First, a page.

After craftsmanship comes the most important factor : material. According to experts using the right wire and insulating materials makes an enormous difference in the life of the transformer.

It's also important to use the right iron core material. It should be original and not recycled. According to studies the best material to use for the core is magnetic silicon steel with thinner thickness. 


Design also plays an important role in the life of a transformer. Round-wound transformer designs are preferred as it reduces the voltage stresses, stay cooler, don't create noise and also offers less risk of short circuit with sheet wound secondary. 

Here is a short video the showing the devastating  consequences when an electrical transformer explodes :

Other Miscellaneous Transformer Failure 

Loose connections : Due to long term vibration, connections can loosen in the transformer. If this goes unnoticed it might lead to excessive buzzing and overheating. 

Excessive Harmonics : If a higher temperature is observed at the neutral termination then it's an indication of the presence of harmonics. Usually the harmonics on the third and fifth level indicates interference from the electronics loads.

Unbalance Loads : Due to the presence of the unbalance load in the power system a higher temperature on the one of the phase may occur resulting in local heating. 

Cooling issue : Some times the cooling fans are out of order or the transformer is suffering a severe oi leakage resulting in the increase of temperature inside.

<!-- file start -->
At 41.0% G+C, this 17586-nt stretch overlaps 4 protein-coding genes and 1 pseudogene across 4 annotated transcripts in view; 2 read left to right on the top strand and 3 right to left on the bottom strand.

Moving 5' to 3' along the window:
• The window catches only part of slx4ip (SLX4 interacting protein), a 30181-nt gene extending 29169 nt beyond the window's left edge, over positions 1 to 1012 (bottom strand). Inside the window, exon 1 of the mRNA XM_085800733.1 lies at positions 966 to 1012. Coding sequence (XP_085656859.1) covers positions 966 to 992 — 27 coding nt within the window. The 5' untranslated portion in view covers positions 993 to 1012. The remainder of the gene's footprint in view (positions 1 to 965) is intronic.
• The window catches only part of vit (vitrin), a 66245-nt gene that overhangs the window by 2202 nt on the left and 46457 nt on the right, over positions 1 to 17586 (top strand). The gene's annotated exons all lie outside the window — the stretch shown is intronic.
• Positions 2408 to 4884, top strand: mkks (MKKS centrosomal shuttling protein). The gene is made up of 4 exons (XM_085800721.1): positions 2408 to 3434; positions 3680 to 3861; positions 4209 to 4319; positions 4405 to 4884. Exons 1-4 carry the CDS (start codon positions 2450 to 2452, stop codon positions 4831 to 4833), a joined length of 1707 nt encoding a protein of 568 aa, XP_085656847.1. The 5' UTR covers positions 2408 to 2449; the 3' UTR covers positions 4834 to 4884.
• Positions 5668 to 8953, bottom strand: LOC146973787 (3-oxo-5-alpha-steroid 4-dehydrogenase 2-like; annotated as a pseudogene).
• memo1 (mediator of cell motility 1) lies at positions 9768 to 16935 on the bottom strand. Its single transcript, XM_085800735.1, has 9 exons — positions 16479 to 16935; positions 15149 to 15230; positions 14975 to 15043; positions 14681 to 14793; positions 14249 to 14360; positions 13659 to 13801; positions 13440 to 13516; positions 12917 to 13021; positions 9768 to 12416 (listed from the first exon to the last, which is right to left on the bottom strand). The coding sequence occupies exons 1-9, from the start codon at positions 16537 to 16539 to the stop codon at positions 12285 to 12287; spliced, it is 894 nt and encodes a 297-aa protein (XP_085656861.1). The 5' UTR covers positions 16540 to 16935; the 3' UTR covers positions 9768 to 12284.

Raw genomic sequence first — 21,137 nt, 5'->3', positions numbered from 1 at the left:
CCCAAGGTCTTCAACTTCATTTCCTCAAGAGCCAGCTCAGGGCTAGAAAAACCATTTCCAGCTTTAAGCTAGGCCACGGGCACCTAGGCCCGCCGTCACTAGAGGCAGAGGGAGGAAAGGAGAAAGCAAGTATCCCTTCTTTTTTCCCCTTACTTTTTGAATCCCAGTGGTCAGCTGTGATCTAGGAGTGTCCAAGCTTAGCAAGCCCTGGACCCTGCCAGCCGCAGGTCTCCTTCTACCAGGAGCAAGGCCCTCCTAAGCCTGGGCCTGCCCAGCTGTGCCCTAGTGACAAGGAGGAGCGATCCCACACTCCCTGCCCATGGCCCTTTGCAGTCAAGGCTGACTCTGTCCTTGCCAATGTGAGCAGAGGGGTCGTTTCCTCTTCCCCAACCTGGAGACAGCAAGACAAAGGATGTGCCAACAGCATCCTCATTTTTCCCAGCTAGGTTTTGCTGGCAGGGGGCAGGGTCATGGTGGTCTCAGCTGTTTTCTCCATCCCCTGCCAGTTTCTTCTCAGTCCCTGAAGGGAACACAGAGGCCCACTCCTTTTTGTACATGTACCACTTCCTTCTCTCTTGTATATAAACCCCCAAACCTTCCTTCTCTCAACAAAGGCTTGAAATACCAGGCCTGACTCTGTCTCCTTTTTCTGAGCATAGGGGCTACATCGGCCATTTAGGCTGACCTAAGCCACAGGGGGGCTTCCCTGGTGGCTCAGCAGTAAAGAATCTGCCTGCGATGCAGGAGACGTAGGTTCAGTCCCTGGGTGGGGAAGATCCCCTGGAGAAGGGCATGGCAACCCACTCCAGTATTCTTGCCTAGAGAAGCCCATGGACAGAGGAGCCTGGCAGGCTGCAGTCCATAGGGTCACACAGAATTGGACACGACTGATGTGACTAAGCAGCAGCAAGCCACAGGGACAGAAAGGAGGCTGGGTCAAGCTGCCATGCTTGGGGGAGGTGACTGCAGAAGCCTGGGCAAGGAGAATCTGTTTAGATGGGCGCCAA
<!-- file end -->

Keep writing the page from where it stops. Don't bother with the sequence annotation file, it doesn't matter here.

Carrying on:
Solution : Preventative Maintenance of Transformers

Since the operational situations of a transformer keeps changing over its life time so does its expected life time. An important point to be noted is that the transformer should not be loaded more than 80% of its capacity otherwise it’s life deteriorates quickly overt time. Therefore, a proper maintenance program should be in place in order to for the aging process to be quantified and tracked so that catastrophic failures can be avoided.

Having a good transformer maintenance program in place will result in the following benefits:

  • As they say prevention is better than cure, problems can be detected at an early stage before it becomes a hazard.
  • Also it results in a good overall efficiency since conditions related to transformer losses can be corrected.
  • Cost efficiency since necessary repair works can be properly scheduled.
Engineers checking transformer

Why Preventive Maintenance for Transformers?

A good transformer maintenance program should have regular electrical testing of the transformer for different parameters like turns ratio, excitation current, polarization index, insulation resistance, short circuit impedance etc.

But since it’s not possible for all the tests to be carried out on transformer on a regular basis a predictive maintenance program for transformer is essential since it provides trending data to help anticipate and plan future maintenance activities, which saves time and money.

Keeping the above point in mind below are some of the few important and very essential test which should be carried out and can give us an overall picture of the health of the transformer:

  • Three phase turns ratio
  • Insulation resistance
  • Winding resistance test
  • Short Circuit impedance measurement.
  • With the above tests in place a transformer is being tested for 4 major parameters: electrical, geometrical, magnetic and dielectric. Thus by having a good and reliable transformer maintenance program catastrophic failures and high cost repairs can be avoided.

    Oil filtration machine

    In addition to the above test oil sample should be taken a series of test should be conducted on a regular basis in order to determine the dielectric strength of the insulating oil inside the transformer. In case of a lower dielectric value transformer filtration should be carried out for the transformer by taking it offline. After the oil filtration is carried out a sample of the oil should be taken and Break Down Voltage (BDV) should be carried out to check the dielectric strength of the oil.

    Read our Other Interesting Electrical Engineering articles here